(16) Male, ??: It wasn't until then that I found out what I had been searching for sexually - my wife being fucked by another man. (Australian Forum #4.8, 1993, p. 31)

Any subsequent sexual activities on the part of the voyeur, however, may still qualify as making love.

These considerations suggest an explication for fuck (referential) as follows:

(17) fuck (referential) e.g. Max and Betty are fucking

(a) Sometimes something like this happens:

(b) Two people do something together

(c) by putting parts of their bodies inside one another

(d) which can cause them to feel something good in their bodies

(e) Max and Betty are doing something like this

(f) I say this about Max and Betty: {Max and Betty are fucking}

(g) People would say this is a very bad thing to say

Components (b) through (d) present a prototype scenario for fuck (referential), emphasising the physical pleasure gained and not specifying in depth how this is achieved. This explication thus captures the range of situations to which fuck (referential) can be applied.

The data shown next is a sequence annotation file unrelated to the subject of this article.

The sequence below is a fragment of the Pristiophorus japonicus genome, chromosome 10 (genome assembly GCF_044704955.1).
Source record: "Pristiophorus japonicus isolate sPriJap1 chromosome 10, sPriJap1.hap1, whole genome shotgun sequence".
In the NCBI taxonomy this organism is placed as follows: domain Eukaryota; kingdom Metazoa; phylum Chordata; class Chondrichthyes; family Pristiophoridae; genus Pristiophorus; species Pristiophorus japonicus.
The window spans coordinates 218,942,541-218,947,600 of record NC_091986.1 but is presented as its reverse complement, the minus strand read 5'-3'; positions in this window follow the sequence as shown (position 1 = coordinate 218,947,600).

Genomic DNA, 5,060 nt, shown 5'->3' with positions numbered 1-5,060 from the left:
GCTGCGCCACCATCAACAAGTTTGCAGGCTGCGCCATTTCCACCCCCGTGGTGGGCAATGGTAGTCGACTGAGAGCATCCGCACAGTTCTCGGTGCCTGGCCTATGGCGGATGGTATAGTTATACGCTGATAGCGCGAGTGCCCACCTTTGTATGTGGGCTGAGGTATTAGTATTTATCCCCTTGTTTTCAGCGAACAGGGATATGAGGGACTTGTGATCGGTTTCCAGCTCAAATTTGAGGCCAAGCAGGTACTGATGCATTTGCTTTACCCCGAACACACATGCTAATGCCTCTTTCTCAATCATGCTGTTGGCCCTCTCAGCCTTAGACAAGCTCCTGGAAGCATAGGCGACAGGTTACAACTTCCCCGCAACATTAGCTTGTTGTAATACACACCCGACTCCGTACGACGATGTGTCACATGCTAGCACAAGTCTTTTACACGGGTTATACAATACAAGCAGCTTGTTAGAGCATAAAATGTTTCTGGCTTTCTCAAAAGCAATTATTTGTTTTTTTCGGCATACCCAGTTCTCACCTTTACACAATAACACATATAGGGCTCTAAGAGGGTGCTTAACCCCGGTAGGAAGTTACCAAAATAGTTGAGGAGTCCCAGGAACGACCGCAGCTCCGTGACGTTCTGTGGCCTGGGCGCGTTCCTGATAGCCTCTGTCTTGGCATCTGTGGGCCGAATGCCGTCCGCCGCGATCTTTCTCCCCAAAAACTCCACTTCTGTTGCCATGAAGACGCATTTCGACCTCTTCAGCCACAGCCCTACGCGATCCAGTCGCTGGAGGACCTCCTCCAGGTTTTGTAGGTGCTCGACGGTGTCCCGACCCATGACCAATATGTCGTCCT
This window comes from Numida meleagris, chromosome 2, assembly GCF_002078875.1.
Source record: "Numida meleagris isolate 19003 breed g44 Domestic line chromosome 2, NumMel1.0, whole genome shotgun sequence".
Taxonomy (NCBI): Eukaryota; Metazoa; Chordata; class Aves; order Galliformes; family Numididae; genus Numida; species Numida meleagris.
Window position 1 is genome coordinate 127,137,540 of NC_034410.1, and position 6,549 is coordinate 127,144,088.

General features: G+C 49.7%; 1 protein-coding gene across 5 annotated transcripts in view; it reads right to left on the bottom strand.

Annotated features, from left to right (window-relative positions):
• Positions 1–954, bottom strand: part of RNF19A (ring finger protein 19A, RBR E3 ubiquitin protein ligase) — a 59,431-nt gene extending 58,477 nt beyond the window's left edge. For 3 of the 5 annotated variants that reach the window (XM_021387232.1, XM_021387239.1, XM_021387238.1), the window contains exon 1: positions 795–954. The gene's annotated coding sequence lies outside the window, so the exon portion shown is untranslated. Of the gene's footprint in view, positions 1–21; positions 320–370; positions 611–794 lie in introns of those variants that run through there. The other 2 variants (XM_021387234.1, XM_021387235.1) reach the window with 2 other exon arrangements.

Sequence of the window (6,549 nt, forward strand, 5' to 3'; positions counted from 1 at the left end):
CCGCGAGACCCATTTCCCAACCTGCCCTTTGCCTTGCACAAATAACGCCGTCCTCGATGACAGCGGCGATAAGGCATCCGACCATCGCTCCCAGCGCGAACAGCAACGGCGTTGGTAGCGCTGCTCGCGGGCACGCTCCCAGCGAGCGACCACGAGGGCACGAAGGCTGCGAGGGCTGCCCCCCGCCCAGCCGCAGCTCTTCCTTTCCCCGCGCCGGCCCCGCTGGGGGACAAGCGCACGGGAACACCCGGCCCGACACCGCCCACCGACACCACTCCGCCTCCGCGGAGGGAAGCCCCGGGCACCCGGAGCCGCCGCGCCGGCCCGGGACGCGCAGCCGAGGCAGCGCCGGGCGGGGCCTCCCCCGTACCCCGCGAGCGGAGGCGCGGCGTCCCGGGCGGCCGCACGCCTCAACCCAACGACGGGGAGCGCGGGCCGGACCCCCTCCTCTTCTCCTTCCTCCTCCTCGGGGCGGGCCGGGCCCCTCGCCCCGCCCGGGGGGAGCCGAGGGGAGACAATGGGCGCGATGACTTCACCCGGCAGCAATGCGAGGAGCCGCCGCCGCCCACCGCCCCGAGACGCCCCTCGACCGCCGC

Slight differences in sentence structure can also be easily reflected in such an explication. In the case of a transitive sentence such as

(18) Female, 27: I wanted desperately to fuck her. (Australian Women's Forum #18, May 1993, p. 67)

the meaning of fuck in the sentence can be captured by altering component (e) to:

(e) I want to do something like this to her

Thus the semantic prototype for fucking remains the same, but can be applied to both mutual and dominant situations. Similarly, in the case of group sex component (e) can be altered to add the extra participants, while retaining the idea that fucking is prototypically carried out between two people.

Since the main purpose of this section is to establish an explication for fuck (referential), I will not pursue in detail the question of the meaning of making love. Based on the observations above, however, the following is an approximate explication: